murdererIt has been just over a month since Steven Avery and the Manitowoc County Sheriff’s Department came into our lives through our Netflix accounts and no one has felt the same since. We screamed abuse whenever the slimy prosecutor Ken Kratz came on screen and shuddered every time he (in his unnervingly soft voice) uttered the name Teresa Halbach. We guiltily giggled every time poor Brendan Dassey changed his story and managed to have full conversations with his mother that only consisted of the word ‘yeah’. And, of course, we swooned over the power couple defence team of Dean Strang and Jerry Buting, whose ‘lawyer-sex-symbol’ status surpasses even that of Harvey Specter. But now, as most of us are compulsive binge-watchers with nothing to do but complete the series over a weekend, we are left with a Making A Murderer shaped hole in our lives. We need new, disturbing, gritty documentaries to try and fill that hole, because, in the words of a certain Dateline reporter -“murder is hot right now”. So here are a few true crime documentaries to obsess over in you post Making A Murderer state:

  • The Central Park Five: Following the rape of a young woman out for a jog in Central Park in 1989, a group of young black and Latino men were arrested and spent between 9 and 13 years in prison before a serial rapist confessed to the heinous crime. This documentary highlights the huge injustice done to these young men due to the media-sparked fear in the City of New York in the crime’s immediate aftermath and the public outcry for someone to be held responsible. Another look at the discriminatory and deeply flawed criminal justice system of America, this documentary is right there on Netflix ready to be watched.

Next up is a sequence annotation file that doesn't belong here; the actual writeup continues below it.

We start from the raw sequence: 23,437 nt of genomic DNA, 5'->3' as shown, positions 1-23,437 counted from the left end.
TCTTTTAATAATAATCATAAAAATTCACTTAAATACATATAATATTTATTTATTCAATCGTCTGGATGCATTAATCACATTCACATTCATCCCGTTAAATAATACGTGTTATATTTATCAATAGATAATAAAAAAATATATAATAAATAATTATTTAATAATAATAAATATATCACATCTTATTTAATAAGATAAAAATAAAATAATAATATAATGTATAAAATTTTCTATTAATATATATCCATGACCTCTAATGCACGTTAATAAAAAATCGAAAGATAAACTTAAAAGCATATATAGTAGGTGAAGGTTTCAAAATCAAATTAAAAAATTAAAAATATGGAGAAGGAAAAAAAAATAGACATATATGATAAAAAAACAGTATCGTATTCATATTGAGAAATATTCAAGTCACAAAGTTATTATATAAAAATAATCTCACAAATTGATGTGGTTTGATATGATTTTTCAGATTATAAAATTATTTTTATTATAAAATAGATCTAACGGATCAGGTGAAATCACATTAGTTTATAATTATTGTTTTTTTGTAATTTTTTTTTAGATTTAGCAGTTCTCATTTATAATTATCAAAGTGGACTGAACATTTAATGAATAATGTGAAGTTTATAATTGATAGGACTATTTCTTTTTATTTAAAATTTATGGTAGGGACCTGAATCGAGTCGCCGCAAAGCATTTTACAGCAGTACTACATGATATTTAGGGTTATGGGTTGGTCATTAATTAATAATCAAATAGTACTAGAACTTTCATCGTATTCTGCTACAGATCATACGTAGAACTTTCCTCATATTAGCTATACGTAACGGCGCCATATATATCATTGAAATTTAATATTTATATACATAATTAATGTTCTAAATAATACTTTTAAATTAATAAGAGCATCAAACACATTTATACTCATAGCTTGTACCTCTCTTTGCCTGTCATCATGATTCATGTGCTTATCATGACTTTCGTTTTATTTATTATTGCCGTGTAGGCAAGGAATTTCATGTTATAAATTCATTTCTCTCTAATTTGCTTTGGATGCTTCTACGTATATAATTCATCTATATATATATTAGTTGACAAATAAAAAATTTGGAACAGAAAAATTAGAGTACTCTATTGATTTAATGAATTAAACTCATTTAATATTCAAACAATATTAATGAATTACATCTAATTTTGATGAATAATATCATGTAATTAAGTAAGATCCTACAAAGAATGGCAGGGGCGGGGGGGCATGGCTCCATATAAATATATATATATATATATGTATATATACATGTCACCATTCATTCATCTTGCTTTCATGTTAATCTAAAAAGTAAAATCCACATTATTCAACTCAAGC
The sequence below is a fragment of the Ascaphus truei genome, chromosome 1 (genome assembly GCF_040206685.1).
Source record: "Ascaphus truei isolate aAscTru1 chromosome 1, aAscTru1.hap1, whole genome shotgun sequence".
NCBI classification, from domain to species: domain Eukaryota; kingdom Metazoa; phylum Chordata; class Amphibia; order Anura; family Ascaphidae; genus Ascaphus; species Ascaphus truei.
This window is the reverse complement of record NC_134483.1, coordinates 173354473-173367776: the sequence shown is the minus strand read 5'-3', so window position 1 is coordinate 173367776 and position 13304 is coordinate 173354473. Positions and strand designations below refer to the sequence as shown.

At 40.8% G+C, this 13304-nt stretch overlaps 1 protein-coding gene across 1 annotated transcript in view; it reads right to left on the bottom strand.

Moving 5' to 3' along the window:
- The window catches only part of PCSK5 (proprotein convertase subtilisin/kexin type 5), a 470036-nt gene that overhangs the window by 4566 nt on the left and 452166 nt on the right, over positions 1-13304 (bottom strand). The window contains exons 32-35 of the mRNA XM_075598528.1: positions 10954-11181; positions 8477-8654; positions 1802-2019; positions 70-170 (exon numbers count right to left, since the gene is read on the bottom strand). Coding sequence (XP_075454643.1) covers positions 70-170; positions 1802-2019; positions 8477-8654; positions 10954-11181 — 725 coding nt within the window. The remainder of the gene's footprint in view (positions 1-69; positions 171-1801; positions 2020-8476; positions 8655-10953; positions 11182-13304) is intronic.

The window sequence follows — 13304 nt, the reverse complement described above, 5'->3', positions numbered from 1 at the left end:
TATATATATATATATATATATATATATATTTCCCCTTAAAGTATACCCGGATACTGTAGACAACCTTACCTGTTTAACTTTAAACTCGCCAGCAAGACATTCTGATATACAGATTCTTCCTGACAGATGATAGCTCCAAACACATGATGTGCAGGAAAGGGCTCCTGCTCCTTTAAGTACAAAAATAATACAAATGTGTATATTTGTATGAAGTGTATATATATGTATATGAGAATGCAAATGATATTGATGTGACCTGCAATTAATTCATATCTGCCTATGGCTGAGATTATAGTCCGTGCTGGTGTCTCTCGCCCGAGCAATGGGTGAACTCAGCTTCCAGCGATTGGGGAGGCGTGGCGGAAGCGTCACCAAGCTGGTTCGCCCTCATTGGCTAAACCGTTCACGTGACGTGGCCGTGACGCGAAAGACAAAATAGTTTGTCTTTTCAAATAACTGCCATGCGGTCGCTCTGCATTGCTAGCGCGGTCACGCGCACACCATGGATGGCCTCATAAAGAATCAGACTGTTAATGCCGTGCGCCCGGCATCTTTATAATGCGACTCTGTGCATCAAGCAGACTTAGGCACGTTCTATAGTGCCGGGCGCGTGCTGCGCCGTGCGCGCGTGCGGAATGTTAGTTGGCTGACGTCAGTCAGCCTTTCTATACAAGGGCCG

• The Trials of Darryl Hunt: Similarly to the story of Steven Avery, Darryl Hunt spent nearly 20 years in prison for a rape and murder which he did not commit. In many ways an earlier version of Making A Murderer, this documentary highlights police corruption and racial bias in America’s Deep South (it’s not just snowy Wisconsin where the crooked cops hang out you know). Hunt’s story is all the more harrowing as the death sentence was hanging over his head and one can’t help but wonder where he would be now if the Innocence Project had not gotten involved and secured his release from prison.

  • West of Memphis: It is quite shocking how many wrongful conviction documentaries there are out there – but this one is regarded as one of the best. It follows the Memphis Three, a group of teenage boys wrongfully convicted for the murder of three eight year old boys. We again see ‘Brendan Dassey-like’ teens who were easily manipulated and coerced by law enforcement to confess, and a conviction which seemed based on the boys’ rebellious attitudes and love for heavy metal as much as anything else. This film follows the Paradise Lost trilogy which further highlights the injustice done in this case.

The Jinx: Moving on from the wrongful-conviction theme, this HBO miniseries investigates unsolved crimes which seem to surround Robert Durst, a Texan multi-millionaire, whose wife disappeared in 1982, and whose neighbour was brutally dismembered in 2001. The series spans 20 years and uses security footage and police interviews and even features telephone interviews with Durst himself, the recluse who previously wanted nothing to do with the press, but after seeing another film by the filmmaker, agreed to take part. The series is widely acclaimed, especially for its incredible finale which Esquire magazine called “one of the most jaw-dropping moments in television history”. With only 6 episodes, this is the perfect show to wean someone off of their Making A Murderer addiction.

  • Tara Casey, Features Writer